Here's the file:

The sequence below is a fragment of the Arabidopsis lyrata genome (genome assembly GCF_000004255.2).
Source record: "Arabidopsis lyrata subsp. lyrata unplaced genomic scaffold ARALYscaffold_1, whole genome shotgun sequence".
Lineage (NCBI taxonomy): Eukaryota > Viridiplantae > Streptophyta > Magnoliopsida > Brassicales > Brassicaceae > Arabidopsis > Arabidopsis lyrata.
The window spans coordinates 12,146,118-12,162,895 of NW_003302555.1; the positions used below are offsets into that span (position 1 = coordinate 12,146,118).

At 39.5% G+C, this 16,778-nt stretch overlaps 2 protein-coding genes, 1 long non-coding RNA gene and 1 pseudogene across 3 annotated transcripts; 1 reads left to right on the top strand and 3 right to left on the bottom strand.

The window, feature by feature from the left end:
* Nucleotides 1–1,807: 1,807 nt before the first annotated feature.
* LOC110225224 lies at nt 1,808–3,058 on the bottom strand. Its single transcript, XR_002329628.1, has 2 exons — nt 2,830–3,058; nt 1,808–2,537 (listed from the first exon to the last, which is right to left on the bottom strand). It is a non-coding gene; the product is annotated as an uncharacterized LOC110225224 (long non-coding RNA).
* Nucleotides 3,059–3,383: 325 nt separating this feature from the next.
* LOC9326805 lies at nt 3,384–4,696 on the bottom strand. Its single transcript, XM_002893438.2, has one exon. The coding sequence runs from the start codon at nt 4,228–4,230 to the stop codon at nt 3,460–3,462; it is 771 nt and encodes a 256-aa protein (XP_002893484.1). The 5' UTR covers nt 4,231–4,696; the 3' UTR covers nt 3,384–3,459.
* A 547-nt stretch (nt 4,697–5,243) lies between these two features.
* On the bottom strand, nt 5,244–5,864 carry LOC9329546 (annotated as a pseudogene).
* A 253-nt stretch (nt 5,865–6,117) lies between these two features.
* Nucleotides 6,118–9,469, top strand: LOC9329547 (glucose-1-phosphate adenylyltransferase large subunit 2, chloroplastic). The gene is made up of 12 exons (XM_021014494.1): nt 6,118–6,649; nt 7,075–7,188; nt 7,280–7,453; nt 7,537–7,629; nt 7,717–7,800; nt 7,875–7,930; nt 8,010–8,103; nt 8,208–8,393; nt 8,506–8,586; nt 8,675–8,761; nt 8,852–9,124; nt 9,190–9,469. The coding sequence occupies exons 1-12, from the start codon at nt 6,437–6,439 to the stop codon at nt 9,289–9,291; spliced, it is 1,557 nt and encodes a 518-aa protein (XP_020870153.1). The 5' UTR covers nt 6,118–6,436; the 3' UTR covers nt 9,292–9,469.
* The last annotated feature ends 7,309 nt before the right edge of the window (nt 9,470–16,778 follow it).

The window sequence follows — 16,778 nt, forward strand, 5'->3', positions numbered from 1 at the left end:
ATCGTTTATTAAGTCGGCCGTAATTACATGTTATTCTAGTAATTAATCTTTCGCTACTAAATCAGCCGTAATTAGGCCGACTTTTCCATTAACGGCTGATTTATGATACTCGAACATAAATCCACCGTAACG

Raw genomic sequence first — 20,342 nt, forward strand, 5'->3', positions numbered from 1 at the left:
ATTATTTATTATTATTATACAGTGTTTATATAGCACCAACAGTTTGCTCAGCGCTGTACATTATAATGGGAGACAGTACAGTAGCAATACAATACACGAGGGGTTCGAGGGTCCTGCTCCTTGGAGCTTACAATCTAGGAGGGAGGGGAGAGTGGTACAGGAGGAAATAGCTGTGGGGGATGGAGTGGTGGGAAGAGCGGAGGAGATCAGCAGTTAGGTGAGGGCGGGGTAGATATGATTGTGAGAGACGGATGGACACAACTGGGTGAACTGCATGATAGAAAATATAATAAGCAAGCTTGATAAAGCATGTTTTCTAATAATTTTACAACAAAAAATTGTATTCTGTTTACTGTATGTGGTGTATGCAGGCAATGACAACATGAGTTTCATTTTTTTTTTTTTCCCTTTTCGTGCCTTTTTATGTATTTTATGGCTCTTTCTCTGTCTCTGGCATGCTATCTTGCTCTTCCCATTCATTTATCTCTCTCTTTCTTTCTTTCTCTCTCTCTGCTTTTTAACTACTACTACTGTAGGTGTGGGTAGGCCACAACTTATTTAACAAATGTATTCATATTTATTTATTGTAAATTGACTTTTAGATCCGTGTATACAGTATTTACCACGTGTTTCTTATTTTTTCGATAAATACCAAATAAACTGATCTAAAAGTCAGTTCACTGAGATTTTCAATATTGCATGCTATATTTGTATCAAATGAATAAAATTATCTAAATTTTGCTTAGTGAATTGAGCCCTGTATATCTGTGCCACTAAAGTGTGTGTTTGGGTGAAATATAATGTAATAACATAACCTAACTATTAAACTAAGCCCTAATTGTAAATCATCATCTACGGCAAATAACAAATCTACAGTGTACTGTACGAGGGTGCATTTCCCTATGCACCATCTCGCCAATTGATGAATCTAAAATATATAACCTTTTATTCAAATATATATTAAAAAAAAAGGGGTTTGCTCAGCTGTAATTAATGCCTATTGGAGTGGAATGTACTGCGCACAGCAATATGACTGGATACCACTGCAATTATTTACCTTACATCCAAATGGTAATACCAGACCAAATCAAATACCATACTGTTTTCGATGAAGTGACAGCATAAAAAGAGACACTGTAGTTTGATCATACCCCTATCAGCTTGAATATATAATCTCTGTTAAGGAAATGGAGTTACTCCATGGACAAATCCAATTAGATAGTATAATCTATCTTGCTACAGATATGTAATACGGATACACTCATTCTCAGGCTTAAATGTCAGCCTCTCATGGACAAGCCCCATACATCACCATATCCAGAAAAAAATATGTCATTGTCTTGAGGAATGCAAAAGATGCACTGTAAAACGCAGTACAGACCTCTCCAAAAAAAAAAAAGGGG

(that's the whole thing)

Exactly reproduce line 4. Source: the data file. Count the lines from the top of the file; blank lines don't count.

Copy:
The window spans coordinates 12,146,118-12,162,895 of NW_003302555.1; the positions used below are offsets into that span (position 1 = coordinate 12,146,118).